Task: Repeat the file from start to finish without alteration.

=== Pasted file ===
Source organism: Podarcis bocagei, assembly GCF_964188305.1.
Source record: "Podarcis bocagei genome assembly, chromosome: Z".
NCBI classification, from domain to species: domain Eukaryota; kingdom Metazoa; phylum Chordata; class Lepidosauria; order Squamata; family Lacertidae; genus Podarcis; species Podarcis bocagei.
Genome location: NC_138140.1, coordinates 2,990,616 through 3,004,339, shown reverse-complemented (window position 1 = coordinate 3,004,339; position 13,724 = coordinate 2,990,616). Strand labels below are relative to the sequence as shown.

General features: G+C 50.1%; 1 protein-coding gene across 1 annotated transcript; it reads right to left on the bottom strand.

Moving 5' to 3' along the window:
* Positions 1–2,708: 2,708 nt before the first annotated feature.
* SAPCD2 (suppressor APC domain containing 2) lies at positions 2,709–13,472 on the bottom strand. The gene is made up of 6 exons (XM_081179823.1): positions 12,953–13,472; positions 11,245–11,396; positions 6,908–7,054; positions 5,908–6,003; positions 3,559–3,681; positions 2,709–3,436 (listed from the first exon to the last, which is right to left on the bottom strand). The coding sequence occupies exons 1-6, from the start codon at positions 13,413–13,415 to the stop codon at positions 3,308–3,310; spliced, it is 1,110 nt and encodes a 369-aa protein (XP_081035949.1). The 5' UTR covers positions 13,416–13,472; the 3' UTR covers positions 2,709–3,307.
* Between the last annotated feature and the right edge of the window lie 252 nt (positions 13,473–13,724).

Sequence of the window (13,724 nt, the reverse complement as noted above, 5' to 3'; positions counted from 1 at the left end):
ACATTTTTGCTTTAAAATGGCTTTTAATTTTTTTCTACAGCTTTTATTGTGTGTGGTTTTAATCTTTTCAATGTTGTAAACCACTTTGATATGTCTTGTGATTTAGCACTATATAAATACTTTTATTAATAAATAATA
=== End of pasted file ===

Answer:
Source organism: Podarcis bocagei, assembly GCF_964188305.1.
Source record: "Podarcis bocagei genome assembly, chromosome: Z".
NCBI classification, from domain to species: domain Eukaryota; kingdom Metazoa; phylum Chordata; class Lepidosauria; order Squamata; family Lacertidae; genus Podarcis; species Podarcis bocagei.
Genome location: NC_138140.1, coordinates 2,990,616 through 3,004,339, shown reverse-complemented (window position 1 = coordinate 3,004,339; position 13,724 = coordinate 2,990,616). Strand labels below are relative to the sequence as shown.

General features: G+C 50.1%; 1 protein-coding gene across 1 annotated transcript; it reads right to left on the bottom strand.

Moving 5' to 3' along the window:
* Positions 1–2,708: 2,708 nt before the first annotated feature.
* SAPCD2 (suppressor APC domain containing 2) lies at positions 2,709–13,472 on the bottom strand. The gene is made up of 6 exons (XM_081179823.1): positions 12,953–13,472; positions 11,245–11,396; positions 6,908–7,054; positions 5,908–6,003; positions 3,559–3,681; positions 2,709–3,436 (listed from the first exon to the last, which is right to left on the bottom strand). The coding sequence occupies exons 1-6, from the start codon at positions 13,413–13,415 to the stop codon at positions 3,308–3,310; spliced, it is 1,110 nt and encodes a 369-aa protein (XP_081035949.1). The 5' UTR covers positions 13,416–13,472; the 3' UTR covers positions 2,709–3,307.
* Between the last annotated feature and the right edge of the window lie 252 nt (positions 13,473–13,724).

Sequence of the window (13,724 nt, the reverse complement as noted above, 5' to 3'; positions counted from 1 at the left end):
ACATTTTTGCTTTAAAATGGCTTTTAATTTTTTTCTACAGCTTTTATTGTGTGTGGTTTTAATCTTTTCAATGTTGTAAACCACTTTGATATGTCTTGTGATTTAGCACTATATAAATACTTTTATTAATAAATAATA